What is Groovy - Differenve between Groovy and Java

Groovy is known as Java scripting language and a lot of groovy users are taking advantage of its flexible nature. Groovy is better known as a new age advanced substitute of Java, or we can say it a better Java. Groovy takes advantage of static Java compiler and is purely a JVM based language, it generates bytecodes like Java and provides Java stability and trust in a better and flexible way.

Groovy is a JVM based dynamic language that runs on the Java Compiler. Groovy contains Java like syntax and design pattern most of the Java code is also valid in groovy but not all, rather groovy is much more dynamic and a new version of Java in a better and productive manner.

Although Java is a very good and widely used programming language but implementing some tasks like string manipulation and file handling is a a great pain in Java. Using Groovy one can implement and code difficult stuffs in a very dynamic and easy way. Groovy files have an extention of '.groovy' and unlike Java we do not need to put a semicolon after each programming statement. If you knows Java than its very easy to learn and implement groovy in your programming stuff. There are a number of similarities and some differences in between Java and groovy, some of them are listed below :

Groovy is designed as much as familiar with Java and tried to make general purpose tasks easy.

Difference between Groovy and Java

1 - In Java we have 'java.lang' package imported by default, but now in groovy we have some others general purpose packages and classes that are imported by default some of them are :


That means using groovy we do not need to import these packages explicitly, this feature gives groovy developers a quick development start.

2 - In java we uses '==' to compare primitive types and '.equals()' to compare two objects, but in groovy we can use '==' to compare both     primitive and object types. Although in groovy '.equals()' also works for comparing object.

3 - In groovy semicolons are optional, use them only if you like or if you want to write more than one statement in one line.

4 - In groovy 'in' is a keyword and we can not use it as a variable name.

5 - When declaring an array we can not write

    int arr[] = {1,2,3,4...}

    rather we need to right it as

    int arr[] = [1,2,3,4...]

6 - As in most of the tasks we use a for loop, in groovy declaring for loop is much easier, we can declare a for loop as

    for (i in 0..size-1) {}
    for (i in 0..<size) {}
    size.times {}

    Although for(int i;i<-size;i++){} is also valid in groovy.

7 - In java it is necessary to return a value if the method is not a void one, but in groovy return statement is fully optional. Write a return statement only if you want to return something from a method.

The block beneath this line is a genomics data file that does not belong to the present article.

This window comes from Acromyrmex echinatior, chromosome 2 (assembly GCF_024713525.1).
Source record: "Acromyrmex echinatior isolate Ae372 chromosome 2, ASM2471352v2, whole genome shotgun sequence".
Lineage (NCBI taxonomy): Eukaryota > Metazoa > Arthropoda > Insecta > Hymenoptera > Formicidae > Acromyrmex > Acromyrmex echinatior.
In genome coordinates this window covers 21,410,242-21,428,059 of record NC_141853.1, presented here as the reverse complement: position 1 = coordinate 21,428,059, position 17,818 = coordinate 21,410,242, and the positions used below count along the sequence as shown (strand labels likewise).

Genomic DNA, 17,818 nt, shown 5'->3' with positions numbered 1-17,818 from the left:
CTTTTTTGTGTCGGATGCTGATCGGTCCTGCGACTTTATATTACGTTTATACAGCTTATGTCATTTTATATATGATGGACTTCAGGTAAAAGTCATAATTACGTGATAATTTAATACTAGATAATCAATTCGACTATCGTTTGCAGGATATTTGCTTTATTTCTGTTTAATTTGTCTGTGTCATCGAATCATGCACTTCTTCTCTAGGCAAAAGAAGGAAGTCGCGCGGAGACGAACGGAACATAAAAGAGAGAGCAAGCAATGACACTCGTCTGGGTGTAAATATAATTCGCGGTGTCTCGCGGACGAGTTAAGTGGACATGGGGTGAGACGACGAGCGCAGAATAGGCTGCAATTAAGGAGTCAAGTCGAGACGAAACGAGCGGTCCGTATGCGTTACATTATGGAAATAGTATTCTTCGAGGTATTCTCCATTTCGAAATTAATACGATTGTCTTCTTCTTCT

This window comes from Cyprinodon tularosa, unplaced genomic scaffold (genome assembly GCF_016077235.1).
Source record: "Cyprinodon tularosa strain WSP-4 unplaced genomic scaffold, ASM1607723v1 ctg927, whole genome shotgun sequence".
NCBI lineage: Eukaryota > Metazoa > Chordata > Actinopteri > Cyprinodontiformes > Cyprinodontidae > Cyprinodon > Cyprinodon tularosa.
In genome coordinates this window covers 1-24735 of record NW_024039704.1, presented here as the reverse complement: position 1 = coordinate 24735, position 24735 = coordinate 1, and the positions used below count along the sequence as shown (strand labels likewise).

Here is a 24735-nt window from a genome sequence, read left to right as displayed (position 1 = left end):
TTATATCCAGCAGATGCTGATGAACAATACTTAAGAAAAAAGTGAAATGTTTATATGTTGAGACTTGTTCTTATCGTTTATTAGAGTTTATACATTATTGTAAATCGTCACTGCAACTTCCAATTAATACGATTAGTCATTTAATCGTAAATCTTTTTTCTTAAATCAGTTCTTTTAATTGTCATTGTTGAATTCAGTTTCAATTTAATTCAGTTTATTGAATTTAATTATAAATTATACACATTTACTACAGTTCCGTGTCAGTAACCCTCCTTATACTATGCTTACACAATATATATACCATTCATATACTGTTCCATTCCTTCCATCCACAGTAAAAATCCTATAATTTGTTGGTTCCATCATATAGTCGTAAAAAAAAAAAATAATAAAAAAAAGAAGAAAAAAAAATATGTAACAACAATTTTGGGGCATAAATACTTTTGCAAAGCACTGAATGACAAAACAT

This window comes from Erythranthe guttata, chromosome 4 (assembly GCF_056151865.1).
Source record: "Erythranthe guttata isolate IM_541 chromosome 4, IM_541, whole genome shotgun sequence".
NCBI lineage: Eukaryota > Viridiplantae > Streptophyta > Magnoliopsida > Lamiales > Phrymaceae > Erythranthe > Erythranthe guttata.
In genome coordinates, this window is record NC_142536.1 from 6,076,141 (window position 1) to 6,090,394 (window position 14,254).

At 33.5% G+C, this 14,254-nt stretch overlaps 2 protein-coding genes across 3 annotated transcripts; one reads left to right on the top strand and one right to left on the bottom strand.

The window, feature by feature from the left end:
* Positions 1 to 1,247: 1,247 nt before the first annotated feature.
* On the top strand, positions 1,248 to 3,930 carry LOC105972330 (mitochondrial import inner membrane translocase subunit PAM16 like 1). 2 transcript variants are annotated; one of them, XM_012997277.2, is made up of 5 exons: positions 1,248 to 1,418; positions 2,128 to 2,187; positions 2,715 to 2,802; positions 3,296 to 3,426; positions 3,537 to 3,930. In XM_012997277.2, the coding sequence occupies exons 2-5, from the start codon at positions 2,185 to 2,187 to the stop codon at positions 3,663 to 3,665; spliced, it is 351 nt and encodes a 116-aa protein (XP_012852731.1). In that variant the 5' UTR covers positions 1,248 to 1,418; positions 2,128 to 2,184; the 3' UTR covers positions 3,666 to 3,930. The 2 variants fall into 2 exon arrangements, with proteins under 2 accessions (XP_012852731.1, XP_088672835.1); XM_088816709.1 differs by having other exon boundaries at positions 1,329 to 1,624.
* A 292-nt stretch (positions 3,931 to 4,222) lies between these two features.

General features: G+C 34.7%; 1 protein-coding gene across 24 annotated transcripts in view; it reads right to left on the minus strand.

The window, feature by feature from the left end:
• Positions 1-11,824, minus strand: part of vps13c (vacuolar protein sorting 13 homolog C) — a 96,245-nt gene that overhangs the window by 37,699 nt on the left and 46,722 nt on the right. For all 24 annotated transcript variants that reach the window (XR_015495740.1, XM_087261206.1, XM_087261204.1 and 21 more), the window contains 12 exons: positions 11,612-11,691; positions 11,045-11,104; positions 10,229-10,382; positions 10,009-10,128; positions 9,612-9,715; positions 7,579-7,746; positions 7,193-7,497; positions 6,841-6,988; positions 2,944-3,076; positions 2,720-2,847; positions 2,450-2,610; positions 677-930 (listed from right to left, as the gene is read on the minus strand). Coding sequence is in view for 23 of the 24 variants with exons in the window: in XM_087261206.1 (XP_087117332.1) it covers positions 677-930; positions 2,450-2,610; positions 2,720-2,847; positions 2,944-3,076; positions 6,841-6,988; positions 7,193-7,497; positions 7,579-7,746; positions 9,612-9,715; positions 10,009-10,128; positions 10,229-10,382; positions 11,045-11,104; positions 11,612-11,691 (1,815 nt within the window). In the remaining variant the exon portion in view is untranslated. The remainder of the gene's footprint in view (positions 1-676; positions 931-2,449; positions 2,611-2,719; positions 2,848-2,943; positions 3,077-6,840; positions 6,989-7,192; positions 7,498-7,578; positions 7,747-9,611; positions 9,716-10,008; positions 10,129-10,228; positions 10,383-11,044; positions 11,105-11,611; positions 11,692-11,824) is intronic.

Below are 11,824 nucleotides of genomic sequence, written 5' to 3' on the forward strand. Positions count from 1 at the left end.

int addNumbers(){
        sum = num1+num2

is perfectly valid in groovy and does not gives a syntax error for return statement.

8 - In groovy all methods and classes are public by default, you dont need to add a public keyword to make them public.

9 - In groovy there is no difference between a 'checked' or a 'unchecked' exception, so if you are writing 'throws' keyword in your code, this is not going to be compiled by groovy compiler.

10 - In groovy you do not need to specify a primitive type like int, float... or a class type to create an object, All you need is to put a keyword 'def' and groovy compiler is smart enough to detect type of value or reference you are assigning to a variable.

def a = 10
def f = 3.4
def str = "Hello World"

these statements are completely valid in groovy, although we can use java like declaration as well

int a =10
float f = 3.4

String str = "Hello World" ,these are also acceptable.

11 - While declaring an parameterised method in groovy, we do not need to specify types for parameters.

    def getValues(number1, string1,....)

this thing is perfectly right in groovy, although you can do this as

    def getValues(def number1,def string1,....)

or you can do this in jva style as well like

    def getValues(int number1,String string1,....)

12 - In groovy, while calling a parameterised method its not necessary to pass parameters as:

If we have a method like

    def getValues(int number1,String string1,....)

Than it can be called as obj.getValues() , you will not get any error for not providing parameters values. But if parameters are passed than they must be matching to required type.

13 - In groovy inner classes are not supported, groovy provides closure implementation that covers need of inner classes.

There is much more to add here, but the point mentioned above will give you a quick and better understanding about, what is groovy ?, difference between java and groovy and other things. Let me finish this discussion by saying if you are a java guy or you have coded in java already than its very easy to start with groovy. At least give a chance to groovy and feel the difference.